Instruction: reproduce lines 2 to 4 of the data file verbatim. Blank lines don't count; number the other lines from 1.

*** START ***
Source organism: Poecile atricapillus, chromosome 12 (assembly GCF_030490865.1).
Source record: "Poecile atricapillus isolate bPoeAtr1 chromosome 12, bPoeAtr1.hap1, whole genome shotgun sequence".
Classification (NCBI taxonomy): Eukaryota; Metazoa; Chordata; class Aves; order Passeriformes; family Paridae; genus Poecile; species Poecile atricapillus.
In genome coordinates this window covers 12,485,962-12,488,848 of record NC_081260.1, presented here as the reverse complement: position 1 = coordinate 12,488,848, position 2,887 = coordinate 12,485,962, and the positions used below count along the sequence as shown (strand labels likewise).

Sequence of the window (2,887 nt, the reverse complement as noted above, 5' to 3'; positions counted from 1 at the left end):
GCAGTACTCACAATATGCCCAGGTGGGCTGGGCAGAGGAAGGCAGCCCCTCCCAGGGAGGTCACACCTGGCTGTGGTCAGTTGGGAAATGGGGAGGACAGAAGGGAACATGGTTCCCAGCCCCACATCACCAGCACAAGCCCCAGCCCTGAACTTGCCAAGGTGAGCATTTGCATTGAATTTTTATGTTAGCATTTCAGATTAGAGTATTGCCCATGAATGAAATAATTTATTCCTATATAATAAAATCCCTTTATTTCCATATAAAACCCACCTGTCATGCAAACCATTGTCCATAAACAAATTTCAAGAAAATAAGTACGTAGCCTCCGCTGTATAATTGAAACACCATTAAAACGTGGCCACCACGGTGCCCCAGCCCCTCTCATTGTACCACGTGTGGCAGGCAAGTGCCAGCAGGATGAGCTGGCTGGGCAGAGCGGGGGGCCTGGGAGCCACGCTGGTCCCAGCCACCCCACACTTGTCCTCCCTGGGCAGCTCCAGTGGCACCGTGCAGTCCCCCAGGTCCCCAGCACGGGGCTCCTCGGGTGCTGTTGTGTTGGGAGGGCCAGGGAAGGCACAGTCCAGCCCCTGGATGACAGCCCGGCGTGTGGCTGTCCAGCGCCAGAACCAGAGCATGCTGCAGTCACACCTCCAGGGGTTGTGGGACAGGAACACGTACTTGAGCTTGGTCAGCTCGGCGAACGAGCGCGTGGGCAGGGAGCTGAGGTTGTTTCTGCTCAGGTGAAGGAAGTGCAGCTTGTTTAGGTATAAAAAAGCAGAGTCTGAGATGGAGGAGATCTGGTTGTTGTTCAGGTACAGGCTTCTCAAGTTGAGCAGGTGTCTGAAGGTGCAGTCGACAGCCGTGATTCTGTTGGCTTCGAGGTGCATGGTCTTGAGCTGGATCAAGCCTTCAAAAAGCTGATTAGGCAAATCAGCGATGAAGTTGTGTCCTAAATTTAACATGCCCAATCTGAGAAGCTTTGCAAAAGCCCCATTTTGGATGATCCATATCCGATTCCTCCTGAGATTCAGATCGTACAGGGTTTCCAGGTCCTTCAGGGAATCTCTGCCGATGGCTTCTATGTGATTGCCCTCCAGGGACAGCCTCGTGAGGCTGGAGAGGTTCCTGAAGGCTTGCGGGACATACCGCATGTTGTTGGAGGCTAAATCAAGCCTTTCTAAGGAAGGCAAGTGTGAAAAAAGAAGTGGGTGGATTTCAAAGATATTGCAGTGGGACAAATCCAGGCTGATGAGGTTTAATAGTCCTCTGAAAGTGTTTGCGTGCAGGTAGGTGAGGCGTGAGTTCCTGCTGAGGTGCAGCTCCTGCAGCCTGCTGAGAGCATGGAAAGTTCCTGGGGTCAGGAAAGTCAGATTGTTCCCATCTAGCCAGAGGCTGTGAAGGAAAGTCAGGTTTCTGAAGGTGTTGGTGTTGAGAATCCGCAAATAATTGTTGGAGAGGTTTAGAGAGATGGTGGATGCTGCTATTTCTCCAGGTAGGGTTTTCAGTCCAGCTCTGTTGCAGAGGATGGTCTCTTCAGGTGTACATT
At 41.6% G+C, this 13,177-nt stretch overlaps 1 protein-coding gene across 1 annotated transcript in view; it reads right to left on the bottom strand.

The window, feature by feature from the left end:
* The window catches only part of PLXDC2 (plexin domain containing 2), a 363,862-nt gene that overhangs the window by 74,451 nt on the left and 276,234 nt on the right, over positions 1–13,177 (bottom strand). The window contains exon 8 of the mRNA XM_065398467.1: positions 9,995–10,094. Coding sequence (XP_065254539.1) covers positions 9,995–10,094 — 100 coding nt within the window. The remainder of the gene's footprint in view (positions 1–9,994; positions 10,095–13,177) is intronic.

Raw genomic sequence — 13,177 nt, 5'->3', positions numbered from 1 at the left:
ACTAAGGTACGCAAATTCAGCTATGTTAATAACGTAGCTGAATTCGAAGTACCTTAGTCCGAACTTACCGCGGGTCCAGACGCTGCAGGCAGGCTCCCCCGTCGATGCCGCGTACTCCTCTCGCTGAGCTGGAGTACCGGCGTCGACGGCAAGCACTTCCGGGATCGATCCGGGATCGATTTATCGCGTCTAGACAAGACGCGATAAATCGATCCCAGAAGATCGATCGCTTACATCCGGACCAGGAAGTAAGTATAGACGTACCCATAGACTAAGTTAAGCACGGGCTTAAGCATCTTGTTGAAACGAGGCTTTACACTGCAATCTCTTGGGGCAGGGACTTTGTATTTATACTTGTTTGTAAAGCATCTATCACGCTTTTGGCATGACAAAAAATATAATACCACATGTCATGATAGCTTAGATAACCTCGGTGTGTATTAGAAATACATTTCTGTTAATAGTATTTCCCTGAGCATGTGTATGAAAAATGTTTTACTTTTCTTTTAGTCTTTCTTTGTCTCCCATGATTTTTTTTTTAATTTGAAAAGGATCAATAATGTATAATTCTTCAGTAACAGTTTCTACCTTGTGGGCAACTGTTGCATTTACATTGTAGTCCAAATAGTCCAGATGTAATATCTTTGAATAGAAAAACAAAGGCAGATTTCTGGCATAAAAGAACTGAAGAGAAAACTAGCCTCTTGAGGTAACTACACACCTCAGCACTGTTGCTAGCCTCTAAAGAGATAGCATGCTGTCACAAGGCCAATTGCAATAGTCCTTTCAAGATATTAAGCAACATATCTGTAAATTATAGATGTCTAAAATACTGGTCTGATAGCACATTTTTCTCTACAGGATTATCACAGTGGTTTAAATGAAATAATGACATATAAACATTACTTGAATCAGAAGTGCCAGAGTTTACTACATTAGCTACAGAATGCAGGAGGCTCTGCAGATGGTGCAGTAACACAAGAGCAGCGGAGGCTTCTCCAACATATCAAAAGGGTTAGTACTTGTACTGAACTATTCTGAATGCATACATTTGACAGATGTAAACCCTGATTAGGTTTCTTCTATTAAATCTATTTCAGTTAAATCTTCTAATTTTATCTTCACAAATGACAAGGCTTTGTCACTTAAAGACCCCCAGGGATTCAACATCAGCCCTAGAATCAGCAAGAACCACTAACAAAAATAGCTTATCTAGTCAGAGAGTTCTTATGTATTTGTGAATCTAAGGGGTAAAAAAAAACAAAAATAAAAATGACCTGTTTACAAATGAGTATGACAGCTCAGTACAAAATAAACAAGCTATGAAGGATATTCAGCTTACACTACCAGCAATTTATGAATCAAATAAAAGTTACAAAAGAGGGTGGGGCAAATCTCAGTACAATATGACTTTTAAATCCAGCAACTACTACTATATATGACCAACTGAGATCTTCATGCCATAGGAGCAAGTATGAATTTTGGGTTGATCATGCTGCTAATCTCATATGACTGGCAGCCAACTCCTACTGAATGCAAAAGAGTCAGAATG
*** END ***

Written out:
Source record: "Poecile atricapillus isolate bPoeAtr1 chromosome 12, bPoeAtr1.hap1, whole genome shotgun sequence".
Classification (NCBI taxonomy): Eukaryota; Metazoa; Chordata; class Aves; order Passeriformes; family Paridae; genus Poecile; species Poecile atricapillus.
In genome coordinates this window covers 12,485,962-12,488,848 of record NC_081260.1, presented here as the reverse complement: position 1 = coordinate 12,488,848, position 2,887 = coordinate 12,485,962, and the positions used below count along the sequence as shown (strand labels likewise).